You might be thinking to yourself, “Aren’t magazine files already easy to find and pretty cheap?” It gets even easier and cheaper, my friend. One sheet of plywood = EIGHTEEN files! And at $3.50 a pop, no less. The bookshelf in my study just got re-organised in a sturdy, stylish way.
I was inspired by Ana White’s plans for the same, and I followed her cut list on a 4’ x 4’ sheet of plywood (half of a full-size sheet). One full sheet makes 18 files!! I made 9 and even that felt generous.
I used a half-sheet (4′ x 4′) of plywood, 1/4″ thick. (I sprang for hardwood ply, because I’m worth it.) I also used a 1×4 length of timber, 8ft long, some PVA and painter’s tape. You can read about my cut list and the full step-by-step tutorial in my recent article on Homedit.
I assembled the pieces with glue and painter’s tape to hold them together overnight. The next day, I added a touch of wood putty in some of the cracks for a flush finish. I lightly sanded off the excess glue and putty.
I went for a very simple finish on these files, in a similar vein to my Scandi dresser makeover, using semi-gloss white paint and danish oil. I even applied little felt feet to the bases, just for that extra surface protection.
I let the magazine files cure for a few days, and then brought them to my study and filled ’em up. I like the severe profile of my files, all straight lines and solid-coloured panels. If I’m going to the trouble to make files out of plywood and not cardboard or whatever, I want the wood to be obvious.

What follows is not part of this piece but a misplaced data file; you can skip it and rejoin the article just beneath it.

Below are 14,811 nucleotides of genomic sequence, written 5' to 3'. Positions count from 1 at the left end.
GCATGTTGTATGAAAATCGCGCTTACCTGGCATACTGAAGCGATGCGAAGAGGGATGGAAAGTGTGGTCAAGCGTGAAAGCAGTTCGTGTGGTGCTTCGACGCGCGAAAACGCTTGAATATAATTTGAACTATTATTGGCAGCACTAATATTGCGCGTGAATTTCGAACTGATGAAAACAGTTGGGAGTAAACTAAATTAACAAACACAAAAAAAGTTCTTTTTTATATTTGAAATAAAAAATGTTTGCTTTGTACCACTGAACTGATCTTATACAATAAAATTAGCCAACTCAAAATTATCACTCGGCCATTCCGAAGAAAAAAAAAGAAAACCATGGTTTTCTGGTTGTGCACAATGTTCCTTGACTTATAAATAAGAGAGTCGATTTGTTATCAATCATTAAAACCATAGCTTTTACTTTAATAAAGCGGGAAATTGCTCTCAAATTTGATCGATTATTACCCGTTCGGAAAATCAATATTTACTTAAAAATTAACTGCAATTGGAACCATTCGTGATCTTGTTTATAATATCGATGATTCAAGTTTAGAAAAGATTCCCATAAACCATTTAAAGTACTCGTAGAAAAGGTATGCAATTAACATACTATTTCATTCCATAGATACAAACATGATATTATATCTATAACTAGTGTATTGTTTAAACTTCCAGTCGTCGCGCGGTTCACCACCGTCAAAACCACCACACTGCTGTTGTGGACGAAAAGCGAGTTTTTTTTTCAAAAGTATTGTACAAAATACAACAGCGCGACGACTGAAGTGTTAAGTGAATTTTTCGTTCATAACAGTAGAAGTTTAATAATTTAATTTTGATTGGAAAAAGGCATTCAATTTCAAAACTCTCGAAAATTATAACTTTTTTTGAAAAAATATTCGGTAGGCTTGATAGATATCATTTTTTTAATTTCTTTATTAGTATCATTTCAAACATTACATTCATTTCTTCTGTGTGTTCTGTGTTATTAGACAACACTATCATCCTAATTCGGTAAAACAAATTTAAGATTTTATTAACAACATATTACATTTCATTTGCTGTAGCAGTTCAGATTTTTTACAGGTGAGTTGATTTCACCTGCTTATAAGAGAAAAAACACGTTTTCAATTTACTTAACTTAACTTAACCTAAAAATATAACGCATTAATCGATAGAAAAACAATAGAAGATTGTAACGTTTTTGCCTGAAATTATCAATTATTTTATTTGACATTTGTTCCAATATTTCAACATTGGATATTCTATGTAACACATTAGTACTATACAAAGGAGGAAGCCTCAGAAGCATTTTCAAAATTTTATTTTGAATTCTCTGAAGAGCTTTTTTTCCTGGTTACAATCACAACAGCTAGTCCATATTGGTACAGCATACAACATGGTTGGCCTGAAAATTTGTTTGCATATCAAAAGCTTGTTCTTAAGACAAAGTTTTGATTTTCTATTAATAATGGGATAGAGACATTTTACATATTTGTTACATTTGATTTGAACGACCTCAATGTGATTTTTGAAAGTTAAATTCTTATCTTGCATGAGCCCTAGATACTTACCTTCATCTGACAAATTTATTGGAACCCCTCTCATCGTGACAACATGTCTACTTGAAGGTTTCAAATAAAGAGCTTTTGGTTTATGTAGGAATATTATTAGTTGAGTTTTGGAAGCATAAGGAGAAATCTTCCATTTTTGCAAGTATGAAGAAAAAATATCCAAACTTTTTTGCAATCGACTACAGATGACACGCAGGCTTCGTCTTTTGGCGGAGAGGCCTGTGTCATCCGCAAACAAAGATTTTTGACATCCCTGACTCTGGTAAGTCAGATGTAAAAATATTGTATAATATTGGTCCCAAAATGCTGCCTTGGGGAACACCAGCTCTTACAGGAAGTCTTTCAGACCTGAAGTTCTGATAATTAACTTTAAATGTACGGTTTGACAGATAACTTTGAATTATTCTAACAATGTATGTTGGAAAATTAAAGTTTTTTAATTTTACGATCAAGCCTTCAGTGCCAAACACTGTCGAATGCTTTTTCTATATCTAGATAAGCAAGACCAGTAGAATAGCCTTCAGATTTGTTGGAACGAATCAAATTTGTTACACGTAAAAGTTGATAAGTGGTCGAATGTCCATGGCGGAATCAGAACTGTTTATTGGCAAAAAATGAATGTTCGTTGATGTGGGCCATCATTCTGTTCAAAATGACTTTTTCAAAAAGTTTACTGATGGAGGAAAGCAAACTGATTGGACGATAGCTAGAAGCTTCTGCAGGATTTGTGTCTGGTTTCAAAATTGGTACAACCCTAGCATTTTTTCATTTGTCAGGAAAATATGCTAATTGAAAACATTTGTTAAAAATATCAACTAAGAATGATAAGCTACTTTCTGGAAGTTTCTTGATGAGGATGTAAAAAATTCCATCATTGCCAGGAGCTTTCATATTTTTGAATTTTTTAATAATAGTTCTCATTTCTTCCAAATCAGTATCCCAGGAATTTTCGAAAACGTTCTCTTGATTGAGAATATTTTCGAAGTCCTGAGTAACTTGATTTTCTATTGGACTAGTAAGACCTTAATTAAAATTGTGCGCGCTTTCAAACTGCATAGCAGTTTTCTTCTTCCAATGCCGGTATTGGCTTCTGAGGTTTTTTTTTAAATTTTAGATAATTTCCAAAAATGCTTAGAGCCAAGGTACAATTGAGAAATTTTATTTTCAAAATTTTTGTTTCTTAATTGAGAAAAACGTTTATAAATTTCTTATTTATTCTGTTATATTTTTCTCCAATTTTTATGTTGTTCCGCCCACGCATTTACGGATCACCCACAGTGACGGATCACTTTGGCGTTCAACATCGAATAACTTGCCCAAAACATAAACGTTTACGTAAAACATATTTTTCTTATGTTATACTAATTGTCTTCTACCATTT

There are so many ideas for customising them with your own designs: stripes, stencils, crosses, polka dots, decoupage… it’s endless. You can also find label plates at a craft store and add those on if you wish.
This bookshelf is looking tidier than ever. Even IKEA couldn’t sell me wooden magazine files this cheaply — if you need loads of these, definitely give it a shot making your own!
This project first appeared on an article I wrote for Homedit. I hope it’s not tacky if I share a few DIY ideas that I’ve written about for other sites on my main blog as well.
Check out my other updates in the study: Initial plans; flat file storage; DIY linen-weave roller blinds, giving the disused fireplace a makeover; setting up a dedicated tea station; refurbishing the timber desk; assembling a workbench and inspiration board.